New Studies Show Children As Caregivers For Aging Parents

APRIL 7, 1997 VOLUME 4, NUMBER 40

Two recent studies demonstrate that children of the frail elderly spend more time and money on care of their parents than is widely supposed. Despite the popular image of “baby-boomer” children as self-involved and neglectful of their elders’ needs, the research indicates that the amount of effort invested in elder care has actually increased over the past decade.

In 1987, according to one of the studies (sponsored by the American Association of Retired Persons, the National Alliance for Caregiving and others), seven million families were involved in providing long-term care for parents or other relatives. That number has more than tripled, to 22.4 million.

Fully half of employed caregivers have missed work time to care for their elders in recent years, reflecting an increase from just over two-fifths a decade ago. Another surprise: almost half of long-distance caregivers are male, despite the stereotype of daughters providing all the care for aging parents. The average age of long-distance caregivers: 46–which places the average caregiver solidly in the baby boom generation.

Long-distance caregivers make up a distinct portion of the children providing care for elderly relatives. 70% of those out-of-town care providers are employed, and they provide assistance with everything from bill-paying to hiring and managing on-site caretakers.

The second recent study, commissioned by the National Council on Aging, shows similar results. The NCOA focused its study on caregivers who live at least an hour from their elders. While that study showed that only 15% of caregivers have taken unpaid leave from their jobs to deal with elder care responsibilities, it suggests that out-of-town caretakers provide more than just their time to support aging elders. In fact, the NCOA caretakers had spent an average of $196 per month of their own money to provide or oversee care, and spent 35 hours per month on making the arrangements and visits necessary to keep their elders safe and provided for.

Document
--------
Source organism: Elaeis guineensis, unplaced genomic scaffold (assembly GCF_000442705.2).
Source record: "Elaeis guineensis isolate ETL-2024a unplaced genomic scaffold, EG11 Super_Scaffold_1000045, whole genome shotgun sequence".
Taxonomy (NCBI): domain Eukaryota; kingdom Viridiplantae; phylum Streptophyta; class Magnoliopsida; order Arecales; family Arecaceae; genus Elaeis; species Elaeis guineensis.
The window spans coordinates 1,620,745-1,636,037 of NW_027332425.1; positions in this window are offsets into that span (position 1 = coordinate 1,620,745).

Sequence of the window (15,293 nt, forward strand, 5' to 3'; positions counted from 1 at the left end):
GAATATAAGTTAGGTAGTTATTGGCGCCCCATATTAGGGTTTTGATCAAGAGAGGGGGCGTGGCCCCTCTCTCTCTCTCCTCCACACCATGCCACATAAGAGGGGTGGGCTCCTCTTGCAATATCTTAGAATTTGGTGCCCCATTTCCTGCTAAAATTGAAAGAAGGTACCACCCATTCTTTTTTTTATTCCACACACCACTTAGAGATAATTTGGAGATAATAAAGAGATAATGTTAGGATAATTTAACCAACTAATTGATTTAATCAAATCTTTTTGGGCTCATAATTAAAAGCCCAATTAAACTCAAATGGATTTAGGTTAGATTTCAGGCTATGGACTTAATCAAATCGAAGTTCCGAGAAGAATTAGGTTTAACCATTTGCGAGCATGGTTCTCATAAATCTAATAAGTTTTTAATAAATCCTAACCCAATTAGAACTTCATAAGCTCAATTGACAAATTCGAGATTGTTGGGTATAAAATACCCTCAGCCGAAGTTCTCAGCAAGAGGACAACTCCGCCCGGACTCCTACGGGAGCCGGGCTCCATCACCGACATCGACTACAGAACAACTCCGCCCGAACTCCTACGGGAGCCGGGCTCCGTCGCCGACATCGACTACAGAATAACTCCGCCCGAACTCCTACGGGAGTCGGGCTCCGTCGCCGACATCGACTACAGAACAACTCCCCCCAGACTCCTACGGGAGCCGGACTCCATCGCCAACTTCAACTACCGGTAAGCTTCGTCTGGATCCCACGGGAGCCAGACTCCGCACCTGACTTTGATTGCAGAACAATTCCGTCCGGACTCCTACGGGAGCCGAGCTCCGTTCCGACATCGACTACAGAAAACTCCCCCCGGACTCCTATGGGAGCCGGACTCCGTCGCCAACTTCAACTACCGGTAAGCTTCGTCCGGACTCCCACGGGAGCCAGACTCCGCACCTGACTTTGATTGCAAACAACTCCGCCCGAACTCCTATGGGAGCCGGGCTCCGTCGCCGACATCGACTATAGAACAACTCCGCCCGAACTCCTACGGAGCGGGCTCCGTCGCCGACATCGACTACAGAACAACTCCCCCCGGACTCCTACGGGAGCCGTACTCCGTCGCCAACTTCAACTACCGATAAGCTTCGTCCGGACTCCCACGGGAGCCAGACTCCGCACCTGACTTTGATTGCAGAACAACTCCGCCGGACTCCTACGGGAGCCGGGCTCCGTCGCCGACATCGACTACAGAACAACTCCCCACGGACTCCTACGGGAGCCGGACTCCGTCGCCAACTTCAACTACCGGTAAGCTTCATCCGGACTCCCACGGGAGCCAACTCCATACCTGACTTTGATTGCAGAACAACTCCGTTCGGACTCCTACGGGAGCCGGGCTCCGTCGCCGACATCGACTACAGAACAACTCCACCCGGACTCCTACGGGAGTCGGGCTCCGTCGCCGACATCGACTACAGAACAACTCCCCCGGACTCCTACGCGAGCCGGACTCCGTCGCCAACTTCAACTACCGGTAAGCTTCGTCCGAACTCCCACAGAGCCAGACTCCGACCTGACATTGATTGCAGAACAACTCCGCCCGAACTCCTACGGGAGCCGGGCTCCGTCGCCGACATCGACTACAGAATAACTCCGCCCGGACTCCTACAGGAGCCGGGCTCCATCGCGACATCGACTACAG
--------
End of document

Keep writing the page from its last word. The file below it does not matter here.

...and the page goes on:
The NCOA study (funded by the Pew Charitable Trusts) also revealed another important detail about long-distance elder care: the length of time such arrangements continue. According to the study, the average long-distance caretaker had been involved in helping out for just over five years.

Both studies demonstrate the reality of caregiving at a time when public policy debates focus on the spiraling costs of long-term care. According to the conventional wisdom, children (and especially baby boomers) are interested primarily in receiving their depression-era parents’ estates as quickly as possible. That is the view that invests policy determinations, from Congress’ recent attempt to make criminals out of parents who give away property before institutionalization to Medicaid’s refusal to provide any substantial home care alternative to nursing home placement.

Even as the American population ages inexorably, the public debate shifts away from reasoned solutions of the growing funding problem associated with long-term care and toward demonizing of the segment of society most likely to require assistance. The long-term care insurance industry, eager to develop a market in this growth field (a tiny fraction of long-term care costs is currently paid by insurance, with the majority of funding coming from the federal Medicaid program), has led the charge with a two-fold attack: accusing children of the frail elderly of greed while trying to frighten the elderly themselves with visions of bankrupt government programs and allegedly substandard care. Unfortunately for those who make the first claim, the AARP and NCOA studies clearly demonstrate that the elderly receive tremendous assistance from their children, even across long distances.

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